Yet Big Oil is still a long way from being out of the woods, with the big dividend payers, in particular, remaining in a precarious position.
With WTI trading at ~ $ 45, according to Raymond analyst James Pavel Molchanov ExxonMobil (NYSE: XOM) still does not provide enough cash to fund its dividend and faces an “unenviable choice” to sell assets or take more leverage to support the dividend.
Last month, Exxon announced it would keep its dividend at 87 cents per quarter, giving the company an insanely high payout of 11%.
However, that yield has now fallen to 8.7% after XOM stock climbed 23% in the past month.
Exxon faces big decisions on dividend tradeoffs.
The company is still draining cash at current oil prices, needing a WTI crude price of ~ $ 50 / bb to be able to handle its generous payout and continue spending level d investments. maintenance from operating cash flow.
Exxon needs around $ 8 billion in debt financing to maintain the current dividend level in 2021. However, Molchanov says that giving up assets at potentially sub-optimal valuations is the most likely short-term solution but not. viable.
During his last call on income, Exxon has revealed that it is in advanced talks on several potential divestments. Previously, the company said it has lined up $ 15 billion in potential divestments and is also evaluating the sale of North American dry gas assets for a combined book value of up to $ 30 billion. If successful, divestments would be among the largest write-downs on record in the oil industry.
Related: Climate Goals Could Cut Natural Gas Investments By $ 1 trillion
Fortunately for Exxon, the company can still borrow at attractive rates. However, he reiterated during the call for results that he did not plan to take on more debt.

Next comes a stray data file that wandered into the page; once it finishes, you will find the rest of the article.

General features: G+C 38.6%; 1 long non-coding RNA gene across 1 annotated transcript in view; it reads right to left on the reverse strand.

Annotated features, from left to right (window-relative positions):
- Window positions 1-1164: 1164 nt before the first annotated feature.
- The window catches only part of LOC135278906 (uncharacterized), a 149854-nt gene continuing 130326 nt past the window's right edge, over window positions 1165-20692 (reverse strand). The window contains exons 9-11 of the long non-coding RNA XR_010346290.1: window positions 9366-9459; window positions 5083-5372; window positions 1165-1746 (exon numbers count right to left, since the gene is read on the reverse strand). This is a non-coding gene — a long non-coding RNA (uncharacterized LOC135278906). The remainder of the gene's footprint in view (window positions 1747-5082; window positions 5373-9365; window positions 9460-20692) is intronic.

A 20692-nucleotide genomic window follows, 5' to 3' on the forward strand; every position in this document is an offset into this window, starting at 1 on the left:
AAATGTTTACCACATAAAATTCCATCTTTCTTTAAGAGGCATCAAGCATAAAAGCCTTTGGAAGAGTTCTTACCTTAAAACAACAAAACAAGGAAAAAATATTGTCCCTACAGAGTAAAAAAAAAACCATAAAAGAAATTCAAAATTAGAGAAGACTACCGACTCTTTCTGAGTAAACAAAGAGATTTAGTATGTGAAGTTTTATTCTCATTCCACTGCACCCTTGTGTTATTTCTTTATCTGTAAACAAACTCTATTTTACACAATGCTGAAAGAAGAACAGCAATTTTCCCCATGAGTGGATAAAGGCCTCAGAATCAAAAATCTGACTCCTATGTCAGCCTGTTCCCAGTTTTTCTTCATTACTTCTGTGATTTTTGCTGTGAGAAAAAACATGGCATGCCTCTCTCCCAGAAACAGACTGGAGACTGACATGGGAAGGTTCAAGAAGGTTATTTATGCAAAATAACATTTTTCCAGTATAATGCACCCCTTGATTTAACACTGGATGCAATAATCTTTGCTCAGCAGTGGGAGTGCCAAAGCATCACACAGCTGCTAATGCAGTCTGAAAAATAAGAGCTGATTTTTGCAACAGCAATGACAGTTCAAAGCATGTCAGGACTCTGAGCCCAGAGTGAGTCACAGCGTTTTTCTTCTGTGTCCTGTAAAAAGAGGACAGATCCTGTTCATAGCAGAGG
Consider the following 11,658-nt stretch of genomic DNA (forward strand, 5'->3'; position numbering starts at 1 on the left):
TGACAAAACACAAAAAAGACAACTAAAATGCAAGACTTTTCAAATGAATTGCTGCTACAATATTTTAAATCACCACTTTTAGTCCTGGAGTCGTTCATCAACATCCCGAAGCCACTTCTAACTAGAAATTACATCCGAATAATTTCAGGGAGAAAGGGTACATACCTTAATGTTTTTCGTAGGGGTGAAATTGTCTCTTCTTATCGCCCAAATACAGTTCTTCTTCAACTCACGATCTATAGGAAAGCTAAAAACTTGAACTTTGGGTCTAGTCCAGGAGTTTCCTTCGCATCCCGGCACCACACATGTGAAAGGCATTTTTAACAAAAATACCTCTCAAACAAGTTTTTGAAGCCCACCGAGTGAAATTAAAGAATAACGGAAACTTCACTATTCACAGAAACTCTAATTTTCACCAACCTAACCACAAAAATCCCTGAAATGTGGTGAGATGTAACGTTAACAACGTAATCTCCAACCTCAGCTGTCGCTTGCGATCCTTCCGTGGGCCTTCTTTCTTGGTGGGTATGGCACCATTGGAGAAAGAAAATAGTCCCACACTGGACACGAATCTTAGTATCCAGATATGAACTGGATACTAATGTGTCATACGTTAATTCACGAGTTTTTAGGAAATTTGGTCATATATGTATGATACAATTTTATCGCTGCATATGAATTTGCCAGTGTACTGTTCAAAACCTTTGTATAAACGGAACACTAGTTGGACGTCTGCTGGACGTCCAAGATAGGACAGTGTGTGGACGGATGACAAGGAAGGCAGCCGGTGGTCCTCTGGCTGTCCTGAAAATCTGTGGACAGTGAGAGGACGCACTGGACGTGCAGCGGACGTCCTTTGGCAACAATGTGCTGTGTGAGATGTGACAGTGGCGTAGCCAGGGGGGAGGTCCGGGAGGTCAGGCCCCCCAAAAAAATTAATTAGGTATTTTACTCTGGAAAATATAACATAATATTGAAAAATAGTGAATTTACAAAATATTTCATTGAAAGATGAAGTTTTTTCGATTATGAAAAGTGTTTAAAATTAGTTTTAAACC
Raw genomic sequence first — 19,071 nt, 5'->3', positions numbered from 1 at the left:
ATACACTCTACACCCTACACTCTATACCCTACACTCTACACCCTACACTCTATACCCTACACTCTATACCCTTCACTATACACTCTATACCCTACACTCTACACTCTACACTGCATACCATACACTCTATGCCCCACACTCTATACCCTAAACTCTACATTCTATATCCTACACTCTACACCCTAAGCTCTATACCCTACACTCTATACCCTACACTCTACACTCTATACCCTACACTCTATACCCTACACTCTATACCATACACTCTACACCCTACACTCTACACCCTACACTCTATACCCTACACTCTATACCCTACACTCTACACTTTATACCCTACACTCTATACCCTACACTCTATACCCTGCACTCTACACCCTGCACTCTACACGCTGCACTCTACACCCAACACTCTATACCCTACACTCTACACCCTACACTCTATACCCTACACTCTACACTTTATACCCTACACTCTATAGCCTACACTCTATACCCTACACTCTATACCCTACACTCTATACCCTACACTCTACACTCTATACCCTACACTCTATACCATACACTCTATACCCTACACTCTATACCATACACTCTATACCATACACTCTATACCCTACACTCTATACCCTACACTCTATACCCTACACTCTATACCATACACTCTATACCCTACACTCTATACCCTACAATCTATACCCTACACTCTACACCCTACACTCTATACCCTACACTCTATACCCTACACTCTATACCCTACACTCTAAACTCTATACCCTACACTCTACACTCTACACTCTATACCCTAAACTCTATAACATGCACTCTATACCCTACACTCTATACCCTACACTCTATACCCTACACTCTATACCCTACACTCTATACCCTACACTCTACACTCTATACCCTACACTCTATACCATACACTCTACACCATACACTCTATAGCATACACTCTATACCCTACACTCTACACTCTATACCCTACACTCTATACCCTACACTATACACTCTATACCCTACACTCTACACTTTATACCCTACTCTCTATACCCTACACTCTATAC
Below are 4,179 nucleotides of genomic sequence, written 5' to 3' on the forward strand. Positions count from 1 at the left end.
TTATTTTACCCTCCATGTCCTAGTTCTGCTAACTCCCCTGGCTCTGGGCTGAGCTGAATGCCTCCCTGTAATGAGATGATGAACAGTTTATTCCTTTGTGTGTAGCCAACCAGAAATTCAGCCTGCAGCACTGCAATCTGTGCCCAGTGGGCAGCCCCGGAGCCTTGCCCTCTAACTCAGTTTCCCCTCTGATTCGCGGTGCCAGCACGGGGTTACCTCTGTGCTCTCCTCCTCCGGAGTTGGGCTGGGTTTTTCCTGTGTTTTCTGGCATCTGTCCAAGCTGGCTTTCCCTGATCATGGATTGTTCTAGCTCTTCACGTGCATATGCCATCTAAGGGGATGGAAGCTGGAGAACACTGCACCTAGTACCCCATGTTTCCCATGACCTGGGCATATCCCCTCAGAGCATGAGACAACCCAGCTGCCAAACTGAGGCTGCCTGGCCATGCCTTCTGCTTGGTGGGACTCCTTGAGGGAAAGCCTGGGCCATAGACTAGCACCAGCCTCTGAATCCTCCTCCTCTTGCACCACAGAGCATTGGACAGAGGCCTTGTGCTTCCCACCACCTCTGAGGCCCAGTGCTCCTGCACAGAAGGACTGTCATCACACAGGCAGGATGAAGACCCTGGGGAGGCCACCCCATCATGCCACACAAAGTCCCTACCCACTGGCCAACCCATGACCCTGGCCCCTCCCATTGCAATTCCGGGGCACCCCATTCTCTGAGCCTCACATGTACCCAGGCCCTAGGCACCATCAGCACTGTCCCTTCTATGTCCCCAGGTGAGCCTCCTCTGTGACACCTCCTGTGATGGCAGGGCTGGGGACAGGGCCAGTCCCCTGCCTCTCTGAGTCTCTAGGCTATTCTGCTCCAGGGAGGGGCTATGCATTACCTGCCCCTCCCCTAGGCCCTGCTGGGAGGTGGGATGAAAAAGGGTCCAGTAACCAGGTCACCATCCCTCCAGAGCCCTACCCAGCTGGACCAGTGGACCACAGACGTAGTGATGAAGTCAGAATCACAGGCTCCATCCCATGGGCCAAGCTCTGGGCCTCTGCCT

Raymond analyst James Pavel Molchanov told clients in a note on Friday, as reported MarketWatch, that Exxon has three ways to avoid its first dividend hiatus in decades in what it called an “unenviable choice.”
- Breaking his promise not to take on more debt, which Molchanov called “doable” but bad for credibility.
- Sell assets at prices that shareholders won’t appreciate, but that would support dividend payouts – a choice Molchanov described as “most likely” but unsustainable in the long run.
- Cut dividends, which the analyst described as a “sweeping approach” that probably wouldn’t happen for at least a year.
Either way, Molchanov currently has an equivalent “sell” rating on Exxon. And he is not alone.
Wall Street turns positive on energy
After years of undermining the industry, Wall Street is becoming increasingly positive on the energy front, with a growing number of analysts expressing optimism that the worst could be in the rearview mirror.
Bank of America is the latest to join the bull camp and believes Covid-19 vaccines will help bring oil demand back to normal levels within months.
BofA analyst Doug Leggate has predicted that many oil and gas stocks will see a significant rise in 2021 if Brent prices manage to climb back to $ 55 a barrel or more. Brent crude was trading at $ 70 in January before the pandemic caused the biggest demand destruction in history.
BofA is overweight the energy sector and has advised investors to focus on three types of stocks:
- Leveraged oil stocks with bullish catalysts ahead, for example Apache Corp. (NYSE: APA) et Hess Corp. (NYSE: HES)
- Oil stocks that pay large dividends, e.g. ExxonMobil, Chevron Corp. (NYSE: CVX) et ConocoPhillips (NYSE: COP)
- Oil companies with the potential to increase their free cash flow through consolidations or other cost reduction measures, for example, Pioneer natural resources (NYSEPXD), EOG Resources (NYSE: EOG) et Devon Energy (NYSE: DVN)
The medium-term outlook has improved dramatically after news was announced that OPEC and its Russian-led partners would likely extend oil production cuts for another two to three months in a bid to keep markets tight and encourage a new recovery in oil prices.
OPEC is due to meet on Monday to define its production strategy before meeting with a Russian-led producer group on Tuesday. OPEC + appears to have learned its lesson and members will largely have to cooperate if the organization agrees to expand production cuts.
By Alex Kimani for OilUSD
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